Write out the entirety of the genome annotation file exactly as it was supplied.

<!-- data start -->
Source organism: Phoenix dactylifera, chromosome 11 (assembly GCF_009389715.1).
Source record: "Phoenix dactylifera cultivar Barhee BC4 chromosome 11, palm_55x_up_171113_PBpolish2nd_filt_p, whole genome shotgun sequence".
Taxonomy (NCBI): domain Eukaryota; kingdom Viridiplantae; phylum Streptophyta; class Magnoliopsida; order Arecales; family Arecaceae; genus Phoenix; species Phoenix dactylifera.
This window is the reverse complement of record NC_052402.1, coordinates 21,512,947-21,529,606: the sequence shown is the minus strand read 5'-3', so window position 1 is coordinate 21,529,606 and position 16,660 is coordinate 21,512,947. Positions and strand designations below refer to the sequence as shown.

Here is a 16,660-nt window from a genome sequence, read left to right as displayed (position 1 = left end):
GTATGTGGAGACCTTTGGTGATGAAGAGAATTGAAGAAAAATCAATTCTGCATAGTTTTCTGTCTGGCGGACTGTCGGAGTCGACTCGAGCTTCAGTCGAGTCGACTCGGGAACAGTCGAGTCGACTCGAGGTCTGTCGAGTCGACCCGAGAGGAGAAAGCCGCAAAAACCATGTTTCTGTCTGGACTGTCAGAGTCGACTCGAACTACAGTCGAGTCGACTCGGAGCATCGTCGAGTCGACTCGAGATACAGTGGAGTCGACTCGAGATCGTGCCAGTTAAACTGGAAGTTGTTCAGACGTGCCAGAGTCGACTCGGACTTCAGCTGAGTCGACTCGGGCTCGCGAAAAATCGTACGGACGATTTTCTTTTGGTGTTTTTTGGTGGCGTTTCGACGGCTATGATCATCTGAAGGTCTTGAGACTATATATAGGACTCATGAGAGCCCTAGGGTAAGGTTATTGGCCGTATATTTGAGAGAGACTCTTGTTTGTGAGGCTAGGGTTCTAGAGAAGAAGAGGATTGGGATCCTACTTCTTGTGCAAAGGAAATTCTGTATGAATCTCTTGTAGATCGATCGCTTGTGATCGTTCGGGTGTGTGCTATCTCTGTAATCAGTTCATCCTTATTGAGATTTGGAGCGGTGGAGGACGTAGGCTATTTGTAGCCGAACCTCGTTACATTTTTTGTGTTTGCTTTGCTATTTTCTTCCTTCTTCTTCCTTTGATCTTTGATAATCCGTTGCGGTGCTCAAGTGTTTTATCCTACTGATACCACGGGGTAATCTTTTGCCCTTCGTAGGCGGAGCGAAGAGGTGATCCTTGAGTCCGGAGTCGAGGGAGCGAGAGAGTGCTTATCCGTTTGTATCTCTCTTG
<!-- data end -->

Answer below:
Source organism: Phoenix dactylifera, chromosome 11 (assembly GCF_009389715.1).
Source record: "Phoenix dactylifera cultivar Barhee BC4 chromosome 11, palm_55x_up_171113_PBpolish2nd_filt_p, whole genome shotgun sequence".
Taxonomy (NCBI): domain Eukaryota; kingdom Viridiplantae; phylum Streptophyta; class Magnoliopsida; order Arecales; family Arecaceae; genus Phoenix; species Phoenix dactylifera.
This window is the reverse complement of record NC_052402.1, coordinates 21,512,947-21,529,606: the sequence shown is the minus strand read 5'-3', so window position 1 is coordinate 21,529,606 and position 16,660 is coordinate 21,512,947. Positions and strand designations below refer to the sequence as shown.

Here is a 16,660-nt window from a genome sequence, read left to right as displayed (position 1 = left end):
GTATGTGGAGACCTTTGGTGATGAAGAGAATTGAAGAAAAATCAATTCTGCATAGTTTTCTGTCTGGCGGACTGTCGGAGTCGACTCGAGCTTCAGTCGAGTCGACTCGGGAACAGTCGAGTCGACTCGAGGTCTGTCGAGTCGACCCGAGAGGAGAAAGCCGCAAAAACCATGTTTCTGTCTGGACTGTCAGAGTCGACTCGAACTACAGTCGAGTCGACTCGGAGCATCGTCGAGTCGACTCGAGATACAGTGGAGTCGACTCGAGATCGTGCCAGTTAAACTGGAAGTTGTTCAGACGTGCCAGAGTCGACTCGGACTTCAGCTGAGTCGACTCGGGCTCGCGAAAAATCGTACGGACGATTTTCTTTTGGTGTTTTTTGGTGGCGTTTCGACGGCTATGATCATCTGAAGGTCTTGAGACTATATATAGGACTCATGAGAGCCCTAGGGTAAGGTTATTGGCCGTATATTTGAGAGAGACTCTTGTTTGTGAGGCTAGGGTTCTAGAGAAGAAGAGGATTGGGATCCTACTTCTTGTGCAAAGGAAATTCTGTATGAATCTCTTGTAGATCGATCGCTTGTGATCGTTCGGGTGTGTGCTATCTCTGTAATCAGTTCATCCTTATTGAGATTTGGAGCGGTGGAGGACGTAGGCTATTTGTAGCCGAACCTCGTTACATTTTTTGTGTTTGCTTTGCTATTTTCTTCCTTCTTCTTCCTTTGATCTTTGATAATCCGTTGCGGTGCTCAAGTGTTTTATCCTACTGATACCACGGGGTAATCTTTTGCCCTTCGTAGGCGGAGCGAAGAGGTGATCCTTGAGTCCGGAGTCGAGGGAGCGAGAGAGTGCTTATCCGTTTGTATCTCTCTTG